WHAT MAKES JOURNEYMAN PAUL MCSHANE, 35, PLAY FOR MANCHESTER UNITED UNDER-23S?

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The Northern Ireland international has returned to play for the Red Devils’ youth team, 15 years after he first played for the senior side at Old Trafford. On July 23, just a few hours after Manchester United had confirmed the signing of Jadon Sancho, they made another transfer announcement.  

Red Devils supporters were expecting a new center-back to arrive as rumors swirled regarding a move to Raphael Varane, and though the latest new arrival does play at the heart of the defense, his was not the name on the lips of most United fans.

McShane has been brought back to Old Trafford in an ‘innovative role’. He will play alongside and coach the club’s next cohort of youngsters. The 35-year-old will play exclusively for Neil Wood’s Under-23s team, with no chance of him being called up to the first team. McShane came through the United academy system before leaving in 2006.

He says he wanted more responsibility and to get involved with the youth side of the game. But does he worry about the ‘old man’ label?

I’m not here to play, so it’s not an issue that I don’t play certain games, says McShane. He adds:

“I CAN HELP LADS WHEN WE’RE IN THE THICK OF THE ACTION, AND I CAN HELP TRAINING SESSIONS AND GAMES”.

The midfielder is one of three over-aged players allowed to play in each game for the U23s.

“I’M HERE FOR THE COACHING SIDE.”THE BEAUTY OF IT IS THAT I CAN STILL PLAY, SO I CAN GET A DIFFERENT PERSPECTIVE ON THINGS IN TRAINING SESSIONS AND IN GAMES, AND I CAN HELP LADS WHEN WE’RE IN THE THICK OF THE ACTION.”

In the games that McShane has played for United Under-23s, he has already shown the benefit of his leadership and experience in what is a very young United U23s team. He has become a trusted point of contact for the younger players at the club’s Carrington training base. Opposition managers have noted the impact his presence has had on Chris Wood’s side.

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“BEING HERE FROM SUCH A YOUNG AGE I FELT AS IF I TOOK THE STANDARDS THAT I LEARNED HERE THROUGHOUT MY WHOLE CAREER,”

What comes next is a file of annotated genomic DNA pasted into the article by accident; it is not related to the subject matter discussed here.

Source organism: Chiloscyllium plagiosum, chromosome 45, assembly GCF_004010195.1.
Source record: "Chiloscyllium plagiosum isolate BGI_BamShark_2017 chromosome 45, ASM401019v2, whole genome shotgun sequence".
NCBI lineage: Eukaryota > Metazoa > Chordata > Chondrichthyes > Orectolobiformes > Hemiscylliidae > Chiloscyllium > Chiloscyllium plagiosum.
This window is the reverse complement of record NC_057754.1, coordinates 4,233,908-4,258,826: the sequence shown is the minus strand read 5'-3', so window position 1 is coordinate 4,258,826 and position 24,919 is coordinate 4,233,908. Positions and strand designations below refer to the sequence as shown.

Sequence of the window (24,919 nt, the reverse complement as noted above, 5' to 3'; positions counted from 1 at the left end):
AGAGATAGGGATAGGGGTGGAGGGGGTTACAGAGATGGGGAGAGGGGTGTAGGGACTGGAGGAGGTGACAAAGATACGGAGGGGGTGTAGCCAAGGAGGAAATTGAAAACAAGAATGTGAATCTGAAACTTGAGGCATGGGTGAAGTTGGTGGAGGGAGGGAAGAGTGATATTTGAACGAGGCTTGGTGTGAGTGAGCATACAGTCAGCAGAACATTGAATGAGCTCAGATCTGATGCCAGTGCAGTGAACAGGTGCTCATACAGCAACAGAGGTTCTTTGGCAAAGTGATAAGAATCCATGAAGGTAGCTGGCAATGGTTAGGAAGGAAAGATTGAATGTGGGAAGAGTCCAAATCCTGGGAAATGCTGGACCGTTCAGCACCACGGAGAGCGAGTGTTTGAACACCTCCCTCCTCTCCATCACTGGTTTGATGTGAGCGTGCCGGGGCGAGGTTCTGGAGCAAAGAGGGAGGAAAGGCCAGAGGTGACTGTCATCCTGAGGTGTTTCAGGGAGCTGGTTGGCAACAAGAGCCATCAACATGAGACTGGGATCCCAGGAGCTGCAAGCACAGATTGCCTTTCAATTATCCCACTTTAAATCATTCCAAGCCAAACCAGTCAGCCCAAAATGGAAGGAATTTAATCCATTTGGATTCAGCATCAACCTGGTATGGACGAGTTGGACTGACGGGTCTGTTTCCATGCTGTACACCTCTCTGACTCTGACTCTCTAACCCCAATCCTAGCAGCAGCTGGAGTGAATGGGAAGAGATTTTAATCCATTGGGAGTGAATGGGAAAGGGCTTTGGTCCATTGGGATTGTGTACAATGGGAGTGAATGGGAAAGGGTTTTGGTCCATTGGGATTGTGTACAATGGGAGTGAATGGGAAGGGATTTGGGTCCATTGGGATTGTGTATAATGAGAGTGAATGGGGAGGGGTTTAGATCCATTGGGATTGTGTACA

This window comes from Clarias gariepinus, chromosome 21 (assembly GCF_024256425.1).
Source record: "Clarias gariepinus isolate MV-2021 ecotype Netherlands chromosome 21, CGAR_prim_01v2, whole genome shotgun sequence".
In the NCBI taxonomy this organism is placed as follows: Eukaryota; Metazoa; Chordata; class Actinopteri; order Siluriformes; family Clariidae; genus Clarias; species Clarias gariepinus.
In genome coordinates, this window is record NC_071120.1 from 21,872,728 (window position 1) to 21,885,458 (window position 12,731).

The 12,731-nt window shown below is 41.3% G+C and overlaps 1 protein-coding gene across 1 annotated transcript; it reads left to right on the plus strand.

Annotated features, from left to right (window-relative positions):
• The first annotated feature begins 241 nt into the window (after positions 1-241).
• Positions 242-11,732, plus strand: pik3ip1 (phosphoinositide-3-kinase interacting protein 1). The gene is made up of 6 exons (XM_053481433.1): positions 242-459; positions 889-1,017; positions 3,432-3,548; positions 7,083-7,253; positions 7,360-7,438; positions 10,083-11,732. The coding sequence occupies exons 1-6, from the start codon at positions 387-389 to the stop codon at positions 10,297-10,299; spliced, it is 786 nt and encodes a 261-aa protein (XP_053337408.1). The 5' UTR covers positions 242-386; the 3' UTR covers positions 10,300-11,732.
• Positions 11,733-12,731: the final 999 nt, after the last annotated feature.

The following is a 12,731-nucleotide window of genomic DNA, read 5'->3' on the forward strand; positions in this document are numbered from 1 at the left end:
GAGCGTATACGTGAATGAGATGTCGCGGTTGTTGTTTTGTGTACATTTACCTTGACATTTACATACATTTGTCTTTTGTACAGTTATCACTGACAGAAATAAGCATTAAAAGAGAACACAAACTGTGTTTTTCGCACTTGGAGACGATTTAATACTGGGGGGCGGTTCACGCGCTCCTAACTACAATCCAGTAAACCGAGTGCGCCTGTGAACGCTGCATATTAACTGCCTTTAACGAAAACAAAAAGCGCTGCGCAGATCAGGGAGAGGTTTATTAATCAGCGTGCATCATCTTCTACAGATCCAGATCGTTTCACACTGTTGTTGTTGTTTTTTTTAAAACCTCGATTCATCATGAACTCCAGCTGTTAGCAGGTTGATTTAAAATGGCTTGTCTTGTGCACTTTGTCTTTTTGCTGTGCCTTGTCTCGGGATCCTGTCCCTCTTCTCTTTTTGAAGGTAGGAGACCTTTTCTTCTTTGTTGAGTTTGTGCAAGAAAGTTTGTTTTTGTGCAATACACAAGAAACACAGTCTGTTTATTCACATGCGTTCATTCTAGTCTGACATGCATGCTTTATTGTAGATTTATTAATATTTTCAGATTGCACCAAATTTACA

he says.

McShane was told by his idol Roy Keane not to give the ball away in training when he was just 17-years-old what it meant to be a professional footballer. “I remember being lashed out at a few times by Roy for giving the football away on more than one occasion,” he recalls.

The former Republic of Ireland international has also played for Hull City, Barnsley, Crystal Palace and Reading in the Premier League.

“I WASN’T AS TECHNICALLY GIFTED AS MOST PLAYERS, I HAD TO WORK REALLY HARD FOR WHAT I GOT AND I KNEW I HAD THE EDGE ON PEOPLE WITH THAT”.

“SOMETIMES IT MIGHT BE A BIT OF A HARSH WORD HERE OR THERE, BUT THEY’VE GOT TO REALISE THAT IF THEY HAVE THE TECHNICAL ABILITIES AND THE MENTAL ABILITIES AS WELL, THEN THEY’RE GOING TO THE TOP,”

insists ex-Manchester United boss Arsene Wenger.

Cristiano Ronaldo’s presence alone will help a lot of people, according to former Manchester United captain Shane McShane.

“THE YOUNG LADS WILL HAVE TO LOOK AT HIM AND LEARN AS MUCH AS POSSIBLE OFF HIM, BECAUSE, AS I SAID BEFORE, HE’S CRACKED IT AND HE HAD THAT WORK ETHIC AND THE ABILITY TO GO ALONG WITH IT.”

While the Portugal international is preparing to fight for titles in the Premier League and Champions League, the latter is busy in video meetings, training, and one-to-one mentoring of the younger age groups. But for now, his playing days are not over, with a trip to former club Sunderland up next in the EFL Trophy on Wednesday.

The competition has been a success over the past couple of seasons, as it allows the club’s youngsters to experience senior players in a different league.

The Northern Ireland Under-21s boss says his sides are going there with the mentality of champions Manchester United, not just for a kick about.

The visitors will have confidence in their ability to go toe-to-toe with Solskjaer’s side, having beaten Bradford City last time out and Lincoln City earlier this season.

I always thought that I would finish playing at the end of this season for good and go into a full-time coaching role, but at the moment I have no time to think about what’s next. I see it as a transition into coaching, he says.

“FOR NOW, I’M BUZZING TO BE BACK AT THE CLUB, AND HOPEFULLY IT CONTINUES.”

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